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This simple mean estimation problem can be interpreted as fitting a normal distribution to the data, a simple unsupervised learning problem.

Just like the mean estimation example, any unsupervised learning algorithm that treats non-ignorable missing data as missing at random will learn biased estimates of model parameters.

The goals of this research project are: fitting a normal distribution to the data, a simple unsupervised learning problem.

1. Apply the theory developed by Little and Rubin to extend the standard unsupervised learning framework to correctly handle non-ignorable missing data.

2. Apply this extended framework to augment a variety of existing models, and show that tractable learning algorithms can be obtained.

3. Demonstrate that these augmented models out perform standard models on tasks where missing data is believed to be non-ignorable.

The current status of the project: fitting a normal distribution to the data, a simple unsupervised learning problem.

1. We have been able to augment mixture models to account for non-ignorable missing data.

2. We have derived efficient learning and exact inference algorithms for the augmented models.

3. We have obtained empirical results on synthetic data sets showing the augmented models learn accurately.

4. Preliminary results were recently submitted to AISTATS.

Complete data matrix.

Observed elements of the data matrix.

Missing elements of the data matrix.

Matrix of response indicators.

Data model.

Selection or observation model.

Under this notation the MAR assumption can be expressed as follows:

Basically this says the distribution over the response indicators is independent of the missing data.

The standard procedure for unsupervised learning is to maximize the observed data likelihood. The correct procedure is maximize the full data likelihood.

In an unsupervised learning setting with non-ignorable missing data, the correct learning procedure is to maximize the expected full log likelihood.

In the work that follows we assume a multinomial mixture model as the data model. It is a simple baseline model that is quite effective in many discrete domains.

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Data variables for case n.

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If we fully connect the response indicators to the data variables we get the most general selection mode, but it is not tractable.

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To derive tractable learning and inference algorithms we need to assert further independence relations.

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Exact inference and learning for the Mixture/CPT-v model is only slightly more complex than in a standard mixture model.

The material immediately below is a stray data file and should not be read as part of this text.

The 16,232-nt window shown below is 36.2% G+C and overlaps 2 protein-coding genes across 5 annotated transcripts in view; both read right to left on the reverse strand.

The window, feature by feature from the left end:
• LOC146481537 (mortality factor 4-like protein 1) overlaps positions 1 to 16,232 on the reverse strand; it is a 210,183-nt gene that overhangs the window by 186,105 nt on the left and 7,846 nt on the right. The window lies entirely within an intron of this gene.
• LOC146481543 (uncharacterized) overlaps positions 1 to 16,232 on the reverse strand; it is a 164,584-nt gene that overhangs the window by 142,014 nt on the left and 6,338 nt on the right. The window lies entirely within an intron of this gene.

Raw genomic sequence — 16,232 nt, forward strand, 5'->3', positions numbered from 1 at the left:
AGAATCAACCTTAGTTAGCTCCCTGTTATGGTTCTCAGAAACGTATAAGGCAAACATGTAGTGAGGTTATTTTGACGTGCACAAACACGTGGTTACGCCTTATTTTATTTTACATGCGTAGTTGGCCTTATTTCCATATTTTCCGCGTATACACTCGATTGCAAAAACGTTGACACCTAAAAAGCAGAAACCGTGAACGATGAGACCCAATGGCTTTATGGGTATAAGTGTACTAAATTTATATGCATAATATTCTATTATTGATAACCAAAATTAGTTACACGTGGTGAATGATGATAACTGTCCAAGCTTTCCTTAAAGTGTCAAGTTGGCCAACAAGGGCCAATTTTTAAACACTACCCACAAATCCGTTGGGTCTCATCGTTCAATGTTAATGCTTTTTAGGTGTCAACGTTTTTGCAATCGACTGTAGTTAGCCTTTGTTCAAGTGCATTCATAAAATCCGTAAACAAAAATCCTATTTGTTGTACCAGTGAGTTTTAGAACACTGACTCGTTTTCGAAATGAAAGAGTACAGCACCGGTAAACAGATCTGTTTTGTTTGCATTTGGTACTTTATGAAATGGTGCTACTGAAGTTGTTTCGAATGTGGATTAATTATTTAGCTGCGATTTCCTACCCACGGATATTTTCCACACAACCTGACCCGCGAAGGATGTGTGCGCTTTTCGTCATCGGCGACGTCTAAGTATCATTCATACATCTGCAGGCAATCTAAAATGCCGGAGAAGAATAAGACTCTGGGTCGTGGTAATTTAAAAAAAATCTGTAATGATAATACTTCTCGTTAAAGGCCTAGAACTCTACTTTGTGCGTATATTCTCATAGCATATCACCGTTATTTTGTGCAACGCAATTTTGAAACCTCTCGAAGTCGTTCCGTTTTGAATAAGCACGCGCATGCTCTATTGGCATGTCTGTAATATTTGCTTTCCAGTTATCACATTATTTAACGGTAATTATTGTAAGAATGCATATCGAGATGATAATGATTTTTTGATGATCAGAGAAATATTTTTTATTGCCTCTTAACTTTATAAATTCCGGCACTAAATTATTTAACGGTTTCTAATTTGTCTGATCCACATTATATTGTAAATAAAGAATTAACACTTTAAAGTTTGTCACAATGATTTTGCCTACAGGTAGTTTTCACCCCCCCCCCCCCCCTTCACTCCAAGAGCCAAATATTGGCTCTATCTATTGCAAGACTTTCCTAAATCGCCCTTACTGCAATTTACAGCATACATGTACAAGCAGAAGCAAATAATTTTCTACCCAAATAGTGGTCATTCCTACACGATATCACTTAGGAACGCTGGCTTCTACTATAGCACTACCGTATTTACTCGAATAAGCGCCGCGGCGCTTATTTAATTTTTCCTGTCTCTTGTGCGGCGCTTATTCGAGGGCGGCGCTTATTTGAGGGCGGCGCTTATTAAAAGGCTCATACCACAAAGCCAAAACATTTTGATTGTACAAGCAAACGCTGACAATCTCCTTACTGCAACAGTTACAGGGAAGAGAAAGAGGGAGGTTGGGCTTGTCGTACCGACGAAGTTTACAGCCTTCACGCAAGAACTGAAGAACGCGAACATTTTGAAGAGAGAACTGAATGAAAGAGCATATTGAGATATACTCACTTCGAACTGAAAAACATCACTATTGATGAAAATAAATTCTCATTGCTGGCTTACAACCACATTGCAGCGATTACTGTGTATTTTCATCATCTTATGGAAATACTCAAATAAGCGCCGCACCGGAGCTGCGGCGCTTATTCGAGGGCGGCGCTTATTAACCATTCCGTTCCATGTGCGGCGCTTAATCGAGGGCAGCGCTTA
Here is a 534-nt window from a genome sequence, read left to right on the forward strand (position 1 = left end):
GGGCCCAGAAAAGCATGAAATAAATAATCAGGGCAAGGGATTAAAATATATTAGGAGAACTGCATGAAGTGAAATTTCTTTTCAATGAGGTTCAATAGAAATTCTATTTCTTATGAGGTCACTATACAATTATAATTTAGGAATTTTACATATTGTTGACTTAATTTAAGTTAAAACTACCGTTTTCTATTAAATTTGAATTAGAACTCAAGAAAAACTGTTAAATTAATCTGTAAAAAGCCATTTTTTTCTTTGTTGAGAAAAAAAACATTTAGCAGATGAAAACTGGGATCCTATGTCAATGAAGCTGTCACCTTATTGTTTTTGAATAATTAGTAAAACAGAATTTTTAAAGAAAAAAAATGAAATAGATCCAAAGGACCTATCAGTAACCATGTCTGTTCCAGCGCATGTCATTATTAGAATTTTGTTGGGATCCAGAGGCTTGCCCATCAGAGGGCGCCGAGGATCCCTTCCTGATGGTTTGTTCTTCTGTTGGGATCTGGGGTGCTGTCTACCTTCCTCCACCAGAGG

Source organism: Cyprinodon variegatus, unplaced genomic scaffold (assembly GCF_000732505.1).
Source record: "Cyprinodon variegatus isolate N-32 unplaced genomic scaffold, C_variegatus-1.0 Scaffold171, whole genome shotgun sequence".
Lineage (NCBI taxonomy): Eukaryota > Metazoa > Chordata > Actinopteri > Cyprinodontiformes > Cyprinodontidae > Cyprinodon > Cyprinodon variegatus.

The LOGIT-v,mz model assumes a functional form for the missing data parameters. It is able to model a wider range of effects.

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Exact inference is still possible, but learning requires gradient based techniques for s and w.

- Sample mixture model parameters from Dirichlet priors.
- Sample 5000 complete data cases from the mixture model.
- Apply each missing data effect and resample complete data to obtain observed data.
- Train each model on observed data only.
- Measure prediction error on complete data set.

Value Based Effect

Item/Latent Variable Effect

- Train LOGIT-v,mz model on observed data.
- Look at parameters and full likelihood values after training.

- EachMovie Collaborative Filtering Data Set: gradient based techniques for
- Base: 2.8M Ratings, 73K users, 1.6K movies, 97.6% missing
- Filtering: Min 20 ratings per user.
- Train: 2.1M Ratings, 30K Users, 95.6% missing

- Jester Collaborative Filtering Data Set :
- Base: 900K Ratings, 17K users, 100 jokes, 50.4% missing
- Filtering: Continuous –10 to +10 scale to discrete 5 point scale.

We have shown positive preliminary results on synthetic data with both the CPT-v, and that the LOGIT-v,mz model. We have shown that the LOGIT-v,mz model does something reasonable on real data.

To show some convincing results on real data we need to look at new procedures for collect data, and possibly new experimental procedures for validating model under this framework.

We have proposed a framework for dealing with non-ignorable missing data by augmenting existing models with a general selection model.